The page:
Another dress. Another auction. She was not a princess. She was a mega singer – and one of the best in the world. She married at a time when her voice was everywhere on the radio. But this singer and this wedding will always be much more personal to me. Because the singer was Whitney Houston – and she was my next door neighbor. While the world was listening to her on the radio, I was listening to her from my backyard, recording music from her own studio. No one could ever know what hearing that stunning voice meant to me. When my parents were invited to her wedding, my heart started singing. I will always remember my brother and soon-to-be sister-in-law, unapologetically situating ourselves at the entrance to her house, watching the cars enter and waving and talking to the guests – until the sun went down.
Yes, the story of this wedding dress is very personal.
Courtesy T Magazine: Liu Heung Shing/Associated Press
The news of Prince’s passing last week brought images of him to the forefront of our minds. The Washington Post described this one-of-a-kind person and performer and his striking looks: “Prince was pretty — with his coiffed curls, magnificent afro, blow-outs and shag. He was not a performer who wore his clothes like armor. He didn’t hide behind them. Instead, no matter if he was slipping into a chiffon shirt, a fringed jacket or a purple metallic redingote, he was stripping himself bare. He expanded the language of menswear. It didn’t have to be stoic, he-mannish or boho. A man could be raunchy, beautiful and divine.” Prince took the color purple and owned it – he wore high heels often. He fearlessly wore elements considered the ultimate in femininity and turned them into maximum masculine sex appeal. Prince challenged the ideas of gender with attitude and bravado. His purple reign was epic and will live on …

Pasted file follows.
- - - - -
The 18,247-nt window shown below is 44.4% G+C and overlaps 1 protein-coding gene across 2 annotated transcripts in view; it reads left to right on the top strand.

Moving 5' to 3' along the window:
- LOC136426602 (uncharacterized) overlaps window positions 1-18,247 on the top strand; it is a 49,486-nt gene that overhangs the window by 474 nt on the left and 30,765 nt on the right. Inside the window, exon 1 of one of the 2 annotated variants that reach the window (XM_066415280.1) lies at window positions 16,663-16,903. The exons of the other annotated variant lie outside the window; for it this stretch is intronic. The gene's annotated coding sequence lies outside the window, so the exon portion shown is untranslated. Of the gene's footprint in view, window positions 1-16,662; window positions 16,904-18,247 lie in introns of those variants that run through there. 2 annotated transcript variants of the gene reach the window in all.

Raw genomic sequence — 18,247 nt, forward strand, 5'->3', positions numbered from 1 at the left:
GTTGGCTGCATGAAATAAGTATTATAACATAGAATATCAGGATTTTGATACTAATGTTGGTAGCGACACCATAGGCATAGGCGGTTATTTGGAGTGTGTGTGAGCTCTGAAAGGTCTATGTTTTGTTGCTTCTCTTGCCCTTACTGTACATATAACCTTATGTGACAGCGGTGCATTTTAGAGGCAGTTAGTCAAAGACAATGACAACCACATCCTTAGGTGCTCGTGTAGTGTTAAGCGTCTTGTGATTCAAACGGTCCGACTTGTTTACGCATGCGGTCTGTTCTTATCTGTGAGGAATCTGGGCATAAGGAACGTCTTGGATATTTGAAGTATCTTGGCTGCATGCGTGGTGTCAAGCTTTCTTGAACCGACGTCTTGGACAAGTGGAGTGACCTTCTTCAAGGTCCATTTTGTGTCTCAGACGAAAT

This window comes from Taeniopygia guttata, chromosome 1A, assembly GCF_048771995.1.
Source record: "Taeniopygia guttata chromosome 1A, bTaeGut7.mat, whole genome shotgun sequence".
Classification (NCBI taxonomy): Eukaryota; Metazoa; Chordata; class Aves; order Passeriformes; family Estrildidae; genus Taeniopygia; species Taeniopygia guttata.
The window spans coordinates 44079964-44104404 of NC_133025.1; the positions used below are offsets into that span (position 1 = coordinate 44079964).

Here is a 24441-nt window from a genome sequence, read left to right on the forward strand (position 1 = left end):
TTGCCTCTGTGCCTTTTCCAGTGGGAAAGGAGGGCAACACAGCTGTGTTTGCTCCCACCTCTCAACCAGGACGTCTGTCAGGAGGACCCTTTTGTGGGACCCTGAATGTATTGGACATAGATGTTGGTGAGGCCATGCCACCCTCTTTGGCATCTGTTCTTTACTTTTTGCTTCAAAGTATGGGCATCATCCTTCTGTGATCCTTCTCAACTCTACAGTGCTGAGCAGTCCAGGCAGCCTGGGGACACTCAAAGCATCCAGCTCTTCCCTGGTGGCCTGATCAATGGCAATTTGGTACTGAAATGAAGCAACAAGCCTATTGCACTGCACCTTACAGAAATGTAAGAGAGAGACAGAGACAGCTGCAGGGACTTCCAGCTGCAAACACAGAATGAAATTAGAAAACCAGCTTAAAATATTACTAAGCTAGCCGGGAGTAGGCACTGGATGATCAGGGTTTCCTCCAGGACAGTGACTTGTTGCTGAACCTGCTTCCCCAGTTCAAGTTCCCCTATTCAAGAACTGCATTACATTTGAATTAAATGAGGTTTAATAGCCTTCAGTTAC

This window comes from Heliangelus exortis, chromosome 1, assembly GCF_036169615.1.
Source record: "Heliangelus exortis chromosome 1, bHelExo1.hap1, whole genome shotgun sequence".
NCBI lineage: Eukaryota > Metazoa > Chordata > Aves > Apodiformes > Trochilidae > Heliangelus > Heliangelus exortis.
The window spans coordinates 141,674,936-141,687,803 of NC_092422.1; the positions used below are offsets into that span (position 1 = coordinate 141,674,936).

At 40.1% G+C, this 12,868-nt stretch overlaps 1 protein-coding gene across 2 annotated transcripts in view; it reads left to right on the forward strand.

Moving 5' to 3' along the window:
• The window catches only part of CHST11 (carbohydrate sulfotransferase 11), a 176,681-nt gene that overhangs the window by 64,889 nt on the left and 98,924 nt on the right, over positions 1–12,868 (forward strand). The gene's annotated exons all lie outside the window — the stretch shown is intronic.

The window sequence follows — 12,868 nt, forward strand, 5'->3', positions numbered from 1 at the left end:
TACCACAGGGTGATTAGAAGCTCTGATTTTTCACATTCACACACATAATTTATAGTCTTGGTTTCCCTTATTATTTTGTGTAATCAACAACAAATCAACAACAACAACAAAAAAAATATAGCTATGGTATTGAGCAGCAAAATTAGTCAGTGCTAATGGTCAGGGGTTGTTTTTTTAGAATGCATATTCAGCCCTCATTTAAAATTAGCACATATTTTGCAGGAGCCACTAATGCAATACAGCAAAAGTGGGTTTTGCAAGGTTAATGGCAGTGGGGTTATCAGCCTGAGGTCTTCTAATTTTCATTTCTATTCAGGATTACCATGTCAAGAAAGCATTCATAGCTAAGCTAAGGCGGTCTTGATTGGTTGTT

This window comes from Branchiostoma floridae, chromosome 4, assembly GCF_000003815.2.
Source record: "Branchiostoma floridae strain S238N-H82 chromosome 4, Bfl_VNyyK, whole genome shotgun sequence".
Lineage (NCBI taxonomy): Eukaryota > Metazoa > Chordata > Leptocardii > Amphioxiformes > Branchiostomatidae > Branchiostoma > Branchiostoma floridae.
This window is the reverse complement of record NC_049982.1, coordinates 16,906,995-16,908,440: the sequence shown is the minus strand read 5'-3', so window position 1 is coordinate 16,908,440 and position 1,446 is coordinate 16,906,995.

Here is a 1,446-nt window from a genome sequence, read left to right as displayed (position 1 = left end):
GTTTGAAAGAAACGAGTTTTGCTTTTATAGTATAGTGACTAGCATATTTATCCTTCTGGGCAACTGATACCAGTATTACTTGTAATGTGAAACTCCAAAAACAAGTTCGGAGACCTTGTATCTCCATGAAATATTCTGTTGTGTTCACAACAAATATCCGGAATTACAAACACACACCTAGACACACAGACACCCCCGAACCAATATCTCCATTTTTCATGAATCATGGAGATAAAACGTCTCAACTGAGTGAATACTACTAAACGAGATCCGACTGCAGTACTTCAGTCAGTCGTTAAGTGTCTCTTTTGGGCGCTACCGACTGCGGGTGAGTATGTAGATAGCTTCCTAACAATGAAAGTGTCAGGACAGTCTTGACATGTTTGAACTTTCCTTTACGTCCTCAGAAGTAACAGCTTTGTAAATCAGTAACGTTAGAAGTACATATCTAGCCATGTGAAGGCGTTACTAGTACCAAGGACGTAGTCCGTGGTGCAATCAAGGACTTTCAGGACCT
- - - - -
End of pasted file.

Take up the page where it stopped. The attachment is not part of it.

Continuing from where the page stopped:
I spent my younger days shopping with my mom. In fact, I spent the sweetest part of my life with her next to me in the dressing room. As soon as I hit my teens she would take me to shop for myself; I remember visiting jeans stores where I would try on colorful bell-bottoms and Huckapoo shirts (it was the 70’s!). My mom would also take me to her favorite shopping spots; stores like the then-small boutique, Ann Taylor, where I learned more about young designers and style and dressing from the most stylish woman I have ever known. Continue reading